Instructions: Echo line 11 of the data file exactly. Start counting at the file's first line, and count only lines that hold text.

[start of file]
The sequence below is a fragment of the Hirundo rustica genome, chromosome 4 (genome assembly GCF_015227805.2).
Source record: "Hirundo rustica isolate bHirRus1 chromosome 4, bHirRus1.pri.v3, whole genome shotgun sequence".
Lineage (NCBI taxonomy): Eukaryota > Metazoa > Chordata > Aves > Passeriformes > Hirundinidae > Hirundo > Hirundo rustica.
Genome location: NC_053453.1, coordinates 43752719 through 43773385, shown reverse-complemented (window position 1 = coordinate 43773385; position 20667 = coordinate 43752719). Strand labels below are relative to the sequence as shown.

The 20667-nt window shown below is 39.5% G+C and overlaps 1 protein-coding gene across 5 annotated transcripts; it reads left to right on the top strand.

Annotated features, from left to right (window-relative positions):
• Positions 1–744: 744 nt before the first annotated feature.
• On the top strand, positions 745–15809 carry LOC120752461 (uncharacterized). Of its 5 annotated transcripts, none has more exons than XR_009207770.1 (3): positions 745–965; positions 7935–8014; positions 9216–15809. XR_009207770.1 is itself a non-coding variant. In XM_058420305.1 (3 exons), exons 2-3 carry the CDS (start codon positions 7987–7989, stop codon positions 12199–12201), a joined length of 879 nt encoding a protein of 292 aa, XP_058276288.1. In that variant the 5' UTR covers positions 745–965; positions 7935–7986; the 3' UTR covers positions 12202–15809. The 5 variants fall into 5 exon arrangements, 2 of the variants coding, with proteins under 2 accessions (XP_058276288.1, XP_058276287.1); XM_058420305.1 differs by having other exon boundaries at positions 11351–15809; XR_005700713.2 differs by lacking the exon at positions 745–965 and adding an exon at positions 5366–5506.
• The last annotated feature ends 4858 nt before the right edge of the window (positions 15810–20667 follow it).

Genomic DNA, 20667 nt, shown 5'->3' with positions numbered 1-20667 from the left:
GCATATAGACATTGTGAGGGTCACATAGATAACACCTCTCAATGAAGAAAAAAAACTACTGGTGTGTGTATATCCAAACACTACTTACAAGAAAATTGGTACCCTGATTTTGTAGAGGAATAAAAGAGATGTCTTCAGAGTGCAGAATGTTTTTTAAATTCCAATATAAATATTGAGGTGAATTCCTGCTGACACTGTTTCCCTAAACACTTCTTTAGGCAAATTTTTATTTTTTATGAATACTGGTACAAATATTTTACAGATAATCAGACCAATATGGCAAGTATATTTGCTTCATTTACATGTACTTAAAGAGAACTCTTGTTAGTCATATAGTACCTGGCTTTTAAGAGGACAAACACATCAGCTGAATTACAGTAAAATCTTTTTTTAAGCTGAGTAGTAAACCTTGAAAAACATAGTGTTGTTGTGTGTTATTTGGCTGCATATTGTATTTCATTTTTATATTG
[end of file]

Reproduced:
GCATATAGACATTGTGAGGGTCACATAGATAACACCTCTCAATGAAGAAAAAAAACTACTGGTGTGTGTATATCCAAACACTACTTACAAGAAAATTGGTACCCTGATTTTGTAGAGGAATAAAAGAGATGTCTTCAGAGTGCAGAATGTTTTTTAAATTCCAATATAAATATTGAGGTGAATTCCTGCTGACACTGTTTCCCTAAACACTTCTTTAGGCAAATTTTTATTTTTTATGAATACTGGTACAAATATTTTACAGATAATCAGACCAATATGGCAAGTATATTTGCTTCATTTACATGTACTTAAAGAGAACTCTTGTTAGTCATATAGTACCTGGCTTTTAAGAGGACAAACACATCAGCTGAATTACAGTAAAATCTTTTTTTAAGCTGAGTAGTAAACCTTGAAAAACATAGTGTTGTTGTGTGTTATTTGGCTGCATATTGTATTTCATTTTTATATTG